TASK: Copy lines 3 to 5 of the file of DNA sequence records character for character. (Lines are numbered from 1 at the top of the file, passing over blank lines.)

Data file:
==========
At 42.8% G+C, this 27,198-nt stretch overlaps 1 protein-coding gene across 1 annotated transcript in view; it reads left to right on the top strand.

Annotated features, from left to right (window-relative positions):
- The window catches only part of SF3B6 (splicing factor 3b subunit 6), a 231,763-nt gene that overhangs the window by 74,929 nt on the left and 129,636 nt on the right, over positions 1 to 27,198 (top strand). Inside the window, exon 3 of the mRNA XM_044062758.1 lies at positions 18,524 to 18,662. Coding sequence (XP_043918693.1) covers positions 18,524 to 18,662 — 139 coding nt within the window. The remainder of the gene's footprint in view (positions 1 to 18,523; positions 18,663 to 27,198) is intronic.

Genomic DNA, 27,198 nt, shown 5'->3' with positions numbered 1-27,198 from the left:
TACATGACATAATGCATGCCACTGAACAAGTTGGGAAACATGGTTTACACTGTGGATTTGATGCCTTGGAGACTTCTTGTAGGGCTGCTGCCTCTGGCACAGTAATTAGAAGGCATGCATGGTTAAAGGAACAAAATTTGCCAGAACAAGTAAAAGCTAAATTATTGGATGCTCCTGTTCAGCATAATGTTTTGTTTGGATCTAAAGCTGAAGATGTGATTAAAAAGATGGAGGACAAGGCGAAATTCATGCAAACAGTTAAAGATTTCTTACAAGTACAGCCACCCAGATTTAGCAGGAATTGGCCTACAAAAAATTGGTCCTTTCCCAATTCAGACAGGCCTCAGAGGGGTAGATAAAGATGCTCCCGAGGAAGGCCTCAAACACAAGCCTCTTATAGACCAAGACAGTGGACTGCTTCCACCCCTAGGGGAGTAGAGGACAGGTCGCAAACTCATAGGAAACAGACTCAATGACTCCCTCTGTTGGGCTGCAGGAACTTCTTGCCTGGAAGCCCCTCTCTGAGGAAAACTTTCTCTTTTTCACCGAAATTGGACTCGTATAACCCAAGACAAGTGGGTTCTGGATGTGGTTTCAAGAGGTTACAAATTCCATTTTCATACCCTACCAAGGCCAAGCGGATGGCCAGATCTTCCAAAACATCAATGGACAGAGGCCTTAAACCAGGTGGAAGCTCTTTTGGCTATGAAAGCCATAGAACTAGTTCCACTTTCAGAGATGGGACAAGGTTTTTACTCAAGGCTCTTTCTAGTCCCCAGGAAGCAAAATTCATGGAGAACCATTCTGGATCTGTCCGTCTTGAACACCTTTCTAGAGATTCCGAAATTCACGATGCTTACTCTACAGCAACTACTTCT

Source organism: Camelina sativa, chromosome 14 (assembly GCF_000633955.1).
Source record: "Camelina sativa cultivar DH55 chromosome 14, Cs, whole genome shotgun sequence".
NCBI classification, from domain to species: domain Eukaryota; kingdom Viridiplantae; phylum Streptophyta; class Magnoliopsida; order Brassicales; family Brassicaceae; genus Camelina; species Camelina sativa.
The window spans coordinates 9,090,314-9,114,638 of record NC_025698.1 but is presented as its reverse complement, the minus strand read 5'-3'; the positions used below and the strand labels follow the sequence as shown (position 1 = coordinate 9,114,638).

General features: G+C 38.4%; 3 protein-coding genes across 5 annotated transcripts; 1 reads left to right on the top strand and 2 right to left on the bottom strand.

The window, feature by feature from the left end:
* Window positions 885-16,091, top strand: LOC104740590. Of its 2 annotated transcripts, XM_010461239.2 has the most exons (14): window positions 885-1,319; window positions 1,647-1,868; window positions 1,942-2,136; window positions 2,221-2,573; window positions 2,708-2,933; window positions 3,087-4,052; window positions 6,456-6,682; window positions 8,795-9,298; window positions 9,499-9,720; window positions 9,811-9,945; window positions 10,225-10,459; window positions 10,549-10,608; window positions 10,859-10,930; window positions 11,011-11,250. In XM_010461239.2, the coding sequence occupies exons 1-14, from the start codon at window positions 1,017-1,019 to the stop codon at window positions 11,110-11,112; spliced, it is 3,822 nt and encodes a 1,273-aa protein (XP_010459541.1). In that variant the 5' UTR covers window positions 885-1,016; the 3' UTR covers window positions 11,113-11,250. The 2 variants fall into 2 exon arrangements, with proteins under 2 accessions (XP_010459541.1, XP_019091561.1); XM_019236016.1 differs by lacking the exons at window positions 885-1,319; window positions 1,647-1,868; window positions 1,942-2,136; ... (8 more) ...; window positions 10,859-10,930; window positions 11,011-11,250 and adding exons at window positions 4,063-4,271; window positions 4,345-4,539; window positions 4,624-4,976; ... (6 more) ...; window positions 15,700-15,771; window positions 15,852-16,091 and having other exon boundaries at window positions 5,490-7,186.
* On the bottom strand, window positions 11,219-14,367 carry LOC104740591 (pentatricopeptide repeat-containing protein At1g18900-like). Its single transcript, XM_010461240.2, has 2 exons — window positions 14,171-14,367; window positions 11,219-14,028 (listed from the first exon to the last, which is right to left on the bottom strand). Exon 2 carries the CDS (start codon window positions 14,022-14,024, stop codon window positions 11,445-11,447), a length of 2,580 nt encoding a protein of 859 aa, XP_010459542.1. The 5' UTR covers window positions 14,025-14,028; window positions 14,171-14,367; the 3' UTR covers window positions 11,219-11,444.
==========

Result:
- The window catches only part of SF3B6 (splicing factor 3b subunit 6), a 231,763-nt gene that overhangs the window by 74,929 nt on the left and 129,636 nt on the right, over positions 1 to 27,198 (top strand). Inside the window, exon 3 of the mRNA XM_044062758.1 lies at positions 18,524 to 18,662. Coding sequence (XP_043918693.1) covers positions 18,524 to 18,662 — 139 coding nt within the window. The remainder of the gene's footprint in view (positions 1 to 18,523; positions 18,663 to 27,198) is intronic.

Genomic DNA, 27,198 nt, shown 5'->3' with positions numbered 1-27,198 from the left:
TACATGACATAATGCATGCCACTGAACAAGTTGGGAAACATGGTTTACACTGTGGATTTGATGCCTTGGAGACTTCTTGTAGGGCTGCTGCCTCTGGCACAGTAATTAGAAGGCATGCATGGTTAAAGGAACAAAATTTGCCAGAACAAGTAAAAGCTAAATTATTGGATGCTCCTGTTCAGCATAATGTTTTGTTTGGATCTAAAGCTGAAGATGTGATTAAAAAGATGGAGGACAAGGCGAAATTCATGCAAACAGTTAAAGATTTCTTACAAGTACAGCCACCCAGATTTAGCAGGAATTGGCCTACAAAAAATTGGTCCTTTCCCAATTCAGACAGGCCTCAGAGGGGTAGATAAAGATGCTCCCGAGGAAGGCCTCAAACACAAGCCTCTTATAGACCAAGACAGTGGACTGCTTCCACCCCTAGGGGAGTAGAGGACAGGTCGCAAACTCATAGGAAACAGACTCAATGACTCCCTCTGTTGGGCTGCAGGAACTTCTTGCCTGGAAGCCCCTCTCTGAGGAAAACTTTCTCTTTTTCACCGAAATTGGACTCGTATAACCCAAGACAAGTGGGTTCTGGATGTGGTTTCAAGAGGTTACAAATTCCATTTTCATACCCTACCAAGGCCAAGCGGATGGCCAGATCTTCCAAAACATCAATGGACAGAGGCCTTAAACCAGGTGGAAGCTCTTTTGGCTATGAAAGCCATAGAACTAGTTCCACTTTCAGAGATGGGACAAGGTTTTTACTCAAGGCTCTTTCTAGTCCCCAGGAAGCAAAATTCATGGAGAACCATTCTGGATCTGTCCGTCTTGAACACCTTTCTAGAGATTCCGAAATTCACGATGCTTACTCTACAGCAACTACTTCT